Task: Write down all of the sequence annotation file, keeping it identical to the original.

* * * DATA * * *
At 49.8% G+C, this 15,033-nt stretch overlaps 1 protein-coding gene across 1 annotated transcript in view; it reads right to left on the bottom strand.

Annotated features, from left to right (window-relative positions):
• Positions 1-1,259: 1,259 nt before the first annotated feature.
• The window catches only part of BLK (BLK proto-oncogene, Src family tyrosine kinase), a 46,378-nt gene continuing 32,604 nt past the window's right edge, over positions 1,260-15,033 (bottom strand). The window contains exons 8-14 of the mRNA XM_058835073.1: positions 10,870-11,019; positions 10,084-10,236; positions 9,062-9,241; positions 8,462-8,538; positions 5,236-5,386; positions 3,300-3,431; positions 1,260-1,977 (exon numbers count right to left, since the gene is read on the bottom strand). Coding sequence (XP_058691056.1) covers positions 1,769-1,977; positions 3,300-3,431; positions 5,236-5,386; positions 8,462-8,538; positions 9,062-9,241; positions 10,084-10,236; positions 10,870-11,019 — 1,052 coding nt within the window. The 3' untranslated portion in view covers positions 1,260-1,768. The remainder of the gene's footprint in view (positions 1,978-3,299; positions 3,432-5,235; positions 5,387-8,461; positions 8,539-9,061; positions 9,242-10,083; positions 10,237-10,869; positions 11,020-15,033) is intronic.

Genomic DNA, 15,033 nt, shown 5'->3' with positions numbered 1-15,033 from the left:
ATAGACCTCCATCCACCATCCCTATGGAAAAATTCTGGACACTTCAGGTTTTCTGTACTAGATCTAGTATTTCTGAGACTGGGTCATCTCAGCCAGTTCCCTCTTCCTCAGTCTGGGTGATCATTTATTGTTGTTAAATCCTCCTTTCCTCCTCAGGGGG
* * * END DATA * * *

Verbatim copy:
At 49.8% G+C, this 15,033-nt stretch overlaps 1 protein-coding gene across 1 annotated transcript in view; it reads right to left on the bottom strand.

Annotated features, from left to right (window-relative positions):
• Positions 1-1,259: 1,259 nt before the first annotated feature.
• The window catches only part of BLK (BLK proto-oncogene, Src family tyrosine kinase), a 46,378-nt gene continuing 32,604 nt past the window's right edge, over positions 1,260-15,033 (bottom strand). The window contains exons 8-14 of the mRNA XM_058835073.1: positions 10,870-11,019; positions 10,084-10,236; positions 9,062-9,241; positions 8,462-8,538; positions 5,236-5,386; positions 3,300-3,431; positions 1,260-1,977 (exon numbers count right to left, since the gene is read on the bottom strand). Coding sequence (XP_058691056.1) covers positions 1,769-1,977; positions 3,300-3,431; positions 5,236-5,386; positions 8,462-8,538; positions 9,062-9,241; positions 10,084-10,236; positions 10,870-11,019 — 1,052 coding nt within the window. The 3' untranslated portion in view covers positions 1,260-1,768. The remainder of the gene's footprint in view (positions 1,978-3,299; positions 3,432-5,235; positions 5,387-8,461; positions 8,539-9,061; positions 9,242-10,083; positions 10,237-10,869; positions 11,020-15,033) is intronic.

Genomic DNA, 15,033 nt, shown 5'->3' with positions numbered 1-15,033 from the left:
ATAGACCTCCATCCACCATCCCTATGGAAAAATTCTGGACACTTCAGGTTTTCTGTACTAGATCTAGTATTTCTGAGACTGGGTCATCTCAGCCAGTTCCCTCTTCCTCAGTCTGGGTGATCATTTATTGTTGTTAAATCCTCCTTTCCTCCTCAGGGGG